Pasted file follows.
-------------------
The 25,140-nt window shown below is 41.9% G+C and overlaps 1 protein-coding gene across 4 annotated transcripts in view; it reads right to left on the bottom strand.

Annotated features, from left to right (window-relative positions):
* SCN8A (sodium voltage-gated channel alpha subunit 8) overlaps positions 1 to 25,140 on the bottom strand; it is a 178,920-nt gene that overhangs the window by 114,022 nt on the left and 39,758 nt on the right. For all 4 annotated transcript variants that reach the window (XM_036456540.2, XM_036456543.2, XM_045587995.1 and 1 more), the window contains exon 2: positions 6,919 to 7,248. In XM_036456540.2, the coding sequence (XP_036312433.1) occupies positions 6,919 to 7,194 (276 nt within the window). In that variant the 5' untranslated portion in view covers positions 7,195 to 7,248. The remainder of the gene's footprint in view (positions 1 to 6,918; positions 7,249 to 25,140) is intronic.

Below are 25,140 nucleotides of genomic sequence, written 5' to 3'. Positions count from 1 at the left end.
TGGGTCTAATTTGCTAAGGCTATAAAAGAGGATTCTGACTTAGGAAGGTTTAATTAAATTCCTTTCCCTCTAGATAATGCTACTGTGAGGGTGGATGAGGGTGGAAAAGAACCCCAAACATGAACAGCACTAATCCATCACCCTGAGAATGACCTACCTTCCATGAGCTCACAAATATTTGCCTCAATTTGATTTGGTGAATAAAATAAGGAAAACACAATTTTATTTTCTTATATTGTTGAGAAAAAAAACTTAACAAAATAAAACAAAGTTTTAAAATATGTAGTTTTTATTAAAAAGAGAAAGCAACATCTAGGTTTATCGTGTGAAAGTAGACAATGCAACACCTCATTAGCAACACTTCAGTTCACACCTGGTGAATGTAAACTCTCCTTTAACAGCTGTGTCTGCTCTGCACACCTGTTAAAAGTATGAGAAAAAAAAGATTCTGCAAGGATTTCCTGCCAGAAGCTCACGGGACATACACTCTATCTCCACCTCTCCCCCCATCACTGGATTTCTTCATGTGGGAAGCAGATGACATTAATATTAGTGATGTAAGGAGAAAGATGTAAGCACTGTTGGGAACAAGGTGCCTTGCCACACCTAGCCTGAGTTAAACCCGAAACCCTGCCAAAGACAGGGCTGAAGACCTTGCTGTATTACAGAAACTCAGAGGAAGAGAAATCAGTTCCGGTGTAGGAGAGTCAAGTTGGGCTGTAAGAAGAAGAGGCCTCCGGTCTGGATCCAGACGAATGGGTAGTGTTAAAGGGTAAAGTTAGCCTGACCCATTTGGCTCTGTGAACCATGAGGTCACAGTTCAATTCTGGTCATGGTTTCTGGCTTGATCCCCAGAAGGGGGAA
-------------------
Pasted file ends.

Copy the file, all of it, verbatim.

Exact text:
The 25,140-nt window shown below is 41.9% G+C and overlaps 1 protein-coding gene across 4 annotated transcripts in view; it reads right to left on the bottom strand.

Annotated features, from left to right (window-relative positions):
* SCN8A (sodium voltage-gated channel alpha subunit 8) overlaps positions 1 to 25,140 on the bottom strand; it is a 178,920-nt gene that overhangs the window by 114,022 nt on the left and 39,758 nt on the right. For all 4 annotated transcript variants that reach the window (XM_036456540.2, XM_036456543.2, XM_045587995.1 and 1 more), the window contains exon 2: positions 6,919 to 7,248. In XM_036456540.2, the coding sequence (XP_036312433.1) occupies positions 6,919 to 7,194 (276 nt within the window). In that variant the 5' untranslated portion in view covers positions 7,195 to 7,248. The remainder of the gene's footprint in view (positions 1 to 6,918; positions 7,249 to 25,140) is intronic.

Below are 25,140 nucleotides of genomic sequence, written 5' to 3'. Positions count from 1 at the left end.
TGGGTCTAATTTGCTAAGGCTATAAAAGAGGATTCTGACTTAGGAAGGTTTAATTAAATTCCTTTCCCTCTAGATAATGCTACTGTGAGGGTGGATGAGGGTGGAAAAGAACCCCAAACATGAACAGCACTAATCCATCACCCTGAGAATGACCTACCTTCCATGAGCTCACAAATATTTGCCTCAATTTGATTTGGTGAATAAAATAAGGAAAACACAATTTTATTTTCTTATATTGTTGAGAAAAAAAACTTAACAAAATAAAACAAAGTTTTAAAATATGTAGTTTTTATTAAAAAGAGAAAGCAACATCTAGGTTTATCGTGTGAAAGTAGACAATGCAACACCTCATTAGCAACACTTCAGTTCACACCTGGTGAATGTAAACTCTCCTTTAACAGCTGTGTCTGCTCTGCACACCTGTTAAAAGTATGAGAAAAAAAAGATTCTGCAAGGATTTCCTGCCAGAAGCTCACGGGACATACACTCTATCTCCACCTCTCCCCCCATCACTGGATTTCTTCATGTGGGAAGCAGATGACATTAATATTAGTGATGTAAGGAGAAAGATGTAAGCACTGTTGGGAACAAGGTGCCTTGCCACACCTAGCCTGAGTTAAACCCGAAACCCTGCCAAAGACAGGGCTGAAGACCTTGCTGTATTACAGAAACTCAGAGGAAGAGAAATCAGTTCCGGTGTAGGAGAGTCAAGTTGGGCTGTAAGAAGAAGAGGCCTCCGGTCTGGATCCAGACGAATGGGTAGTGTTAAAGGGTAAAGTTAGCCTGACCCATTTGGCTCTGTGAACCATGAGGTCACAGTTCAATTCTGGTCATGGTTTCTGGCTTGATCCCCAGAAGGGGGAA